Census Numbers Terrible for Rural Texas


When the U.S. Census numbers appeared today, showing that the Texas Latino population had grown by 42 percent in a decade, most people wanted to talk about the places that had grown dramatically – the communities that accounted for Texas’ 4.3 million new residents.

But for a whole lot of counties, the Census figures were news of a different sort. In rural Texas, counties are dying, the Census shows. Fast. The region that produced two House Speakers will soon wield little power in state politics. Everyone knew it was coming—but the maps offer a particularly dramatic telling.

Of the 254 Texas counties, 78 actually lost population. The vast majority of those are west of I-35. Within the Panhandle, things are especially dramatic. Only one county in the entire region—Randall—kept up with the state’s 20 percent overall growth.

That sort of regional population loss is compounded by the incredible growth around cities like Austin and and Fort Worth. Travis County and Tarrant County both grew over 25 percent since 2000. People are indeed coming to Texas and staying here, but few are going west. 

In August, I spent ten days driving around West Texas in an effort to learn about the region’s changing political culture. After all, the Tea Party was big in Lubbock; in both the GOP primaries and the general elections, upstart Tea Partiers beat establishment candidates. But more than ideology, I found these small town residents want representatives who would be loud and aggressive. With such a small population, everyone wants to ensure that their concerns will still get heard.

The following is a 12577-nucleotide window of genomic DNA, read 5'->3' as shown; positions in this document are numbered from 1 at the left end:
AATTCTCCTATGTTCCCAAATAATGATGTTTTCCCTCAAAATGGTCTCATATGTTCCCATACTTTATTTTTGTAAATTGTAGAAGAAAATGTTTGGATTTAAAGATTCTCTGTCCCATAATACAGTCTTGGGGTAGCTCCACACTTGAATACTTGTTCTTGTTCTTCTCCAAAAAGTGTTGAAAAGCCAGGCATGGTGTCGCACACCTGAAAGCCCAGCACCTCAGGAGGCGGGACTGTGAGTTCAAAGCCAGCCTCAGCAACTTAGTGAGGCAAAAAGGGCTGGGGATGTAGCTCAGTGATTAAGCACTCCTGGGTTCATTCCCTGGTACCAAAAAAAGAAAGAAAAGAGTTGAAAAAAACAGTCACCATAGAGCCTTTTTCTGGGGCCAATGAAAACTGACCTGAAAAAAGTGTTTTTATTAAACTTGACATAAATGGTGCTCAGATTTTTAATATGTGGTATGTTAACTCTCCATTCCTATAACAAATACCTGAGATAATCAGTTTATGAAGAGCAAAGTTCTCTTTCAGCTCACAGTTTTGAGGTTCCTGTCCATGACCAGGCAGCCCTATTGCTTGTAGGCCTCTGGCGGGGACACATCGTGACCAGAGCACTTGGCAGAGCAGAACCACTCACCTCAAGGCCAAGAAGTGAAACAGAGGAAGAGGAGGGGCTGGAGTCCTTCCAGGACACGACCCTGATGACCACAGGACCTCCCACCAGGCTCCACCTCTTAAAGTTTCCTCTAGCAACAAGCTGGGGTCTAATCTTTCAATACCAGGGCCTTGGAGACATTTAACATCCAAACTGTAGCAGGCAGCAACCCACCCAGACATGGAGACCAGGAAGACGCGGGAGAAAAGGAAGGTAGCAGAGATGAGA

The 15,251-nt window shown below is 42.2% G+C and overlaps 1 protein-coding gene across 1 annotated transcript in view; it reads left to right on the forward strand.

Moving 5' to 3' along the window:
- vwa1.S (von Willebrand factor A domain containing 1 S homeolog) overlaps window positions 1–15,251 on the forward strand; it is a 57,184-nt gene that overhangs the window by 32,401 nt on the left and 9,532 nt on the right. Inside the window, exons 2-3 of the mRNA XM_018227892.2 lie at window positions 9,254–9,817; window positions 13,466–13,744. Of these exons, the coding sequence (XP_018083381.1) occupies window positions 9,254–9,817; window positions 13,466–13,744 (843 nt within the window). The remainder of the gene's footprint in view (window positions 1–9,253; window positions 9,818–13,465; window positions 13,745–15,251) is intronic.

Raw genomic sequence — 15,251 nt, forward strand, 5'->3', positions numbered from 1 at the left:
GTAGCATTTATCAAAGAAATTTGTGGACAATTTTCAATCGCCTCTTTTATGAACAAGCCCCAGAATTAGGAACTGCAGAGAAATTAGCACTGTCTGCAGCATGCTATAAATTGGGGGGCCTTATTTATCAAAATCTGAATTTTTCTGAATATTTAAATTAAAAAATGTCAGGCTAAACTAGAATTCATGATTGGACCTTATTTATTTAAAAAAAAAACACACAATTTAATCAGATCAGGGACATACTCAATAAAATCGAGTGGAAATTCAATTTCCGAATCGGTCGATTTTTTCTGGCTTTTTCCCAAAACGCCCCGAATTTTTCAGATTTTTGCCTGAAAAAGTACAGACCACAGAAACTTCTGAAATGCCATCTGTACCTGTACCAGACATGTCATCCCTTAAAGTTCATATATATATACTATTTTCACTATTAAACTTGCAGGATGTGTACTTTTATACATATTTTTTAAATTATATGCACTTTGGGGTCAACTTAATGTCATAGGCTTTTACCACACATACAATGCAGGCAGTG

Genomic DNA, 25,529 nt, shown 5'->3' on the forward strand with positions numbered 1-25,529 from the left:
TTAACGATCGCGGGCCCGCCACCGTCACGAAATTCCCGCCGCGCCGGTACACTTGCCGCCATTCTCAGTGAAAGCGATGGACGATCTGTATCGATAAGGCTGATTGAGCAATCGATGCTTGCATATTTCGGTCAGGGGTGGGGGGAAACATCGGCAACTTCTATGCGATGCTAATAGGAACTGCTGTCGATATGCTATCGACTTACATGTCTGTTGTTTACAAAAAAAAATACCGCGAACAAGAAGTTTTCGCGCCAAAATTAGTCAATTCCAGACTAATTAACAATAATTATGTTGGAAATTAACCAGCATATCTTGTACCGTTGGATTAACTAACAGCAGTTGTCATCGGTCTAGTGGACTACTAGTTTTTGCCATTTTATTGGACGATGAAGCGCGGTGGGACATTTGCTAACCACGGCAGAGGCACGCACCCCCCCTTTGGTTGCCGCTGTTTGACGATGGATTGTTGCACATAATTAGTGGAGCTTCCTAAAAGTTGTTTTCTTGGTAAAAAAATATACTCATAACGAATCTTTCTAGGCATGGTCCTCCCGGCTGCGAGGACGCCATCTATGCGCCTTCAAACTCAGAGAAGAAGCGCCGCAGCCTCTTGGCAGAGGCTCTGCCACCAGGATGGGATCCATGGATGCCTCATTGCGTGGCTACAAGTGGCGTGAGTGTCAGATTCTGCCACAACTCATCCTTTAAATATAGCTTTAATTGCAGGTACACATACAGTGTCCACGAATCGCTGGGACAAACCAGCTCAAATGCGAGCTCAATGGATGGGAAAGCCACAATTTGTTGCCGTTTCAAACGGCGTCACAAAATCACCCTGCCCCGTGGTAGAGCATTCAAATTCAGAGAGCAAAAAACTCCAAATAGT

Regional power is sure to shrink under redistricting. Not only are the numbers bad, but many of the representatives are freshmen who lack the political clout that can help protect districts. And one of the most powerful West Texas members just announced he’s stepping down.

When state Rep. Warren Chisum, an outspoken hardline conservative, announced this week that he would leave the office he’s held over 20 years in order to run for the Railroad Commission, it was yet another indication of the dwindling power these state reps will have. Of the 19 counties he represents, 11 have lost population. The only other representative with numbers that low is Jim Landtroop, R-Plainview, where 13 of the 16 counties are smaller than they were ten years ago.

While none of this is shocking, West Texas’ loss of political power has major implications. After all, this is the place everyone imagines when they think of the Lone Star State. Oil wells and cowboy hats, huge ranches and rough terrain. The truth is, these days Texas is better represented by strip malls and suburbs. That’s progress, folks.

In his inaugural address, Gov. Rick Perry infamously said the twenty-first century would come to be called the “Texas Century.” Who knows? Maybe. There’s no denying that Texas’ growth will mean more power for the state in Congress. 

But it will be a very different state than the Texas of the last century. Even the governor’s childhood hometown in Haskell County—where all of his “growing up in Paint Creek” stories come from—isn’t immune. It’s down to less than 6,000 people.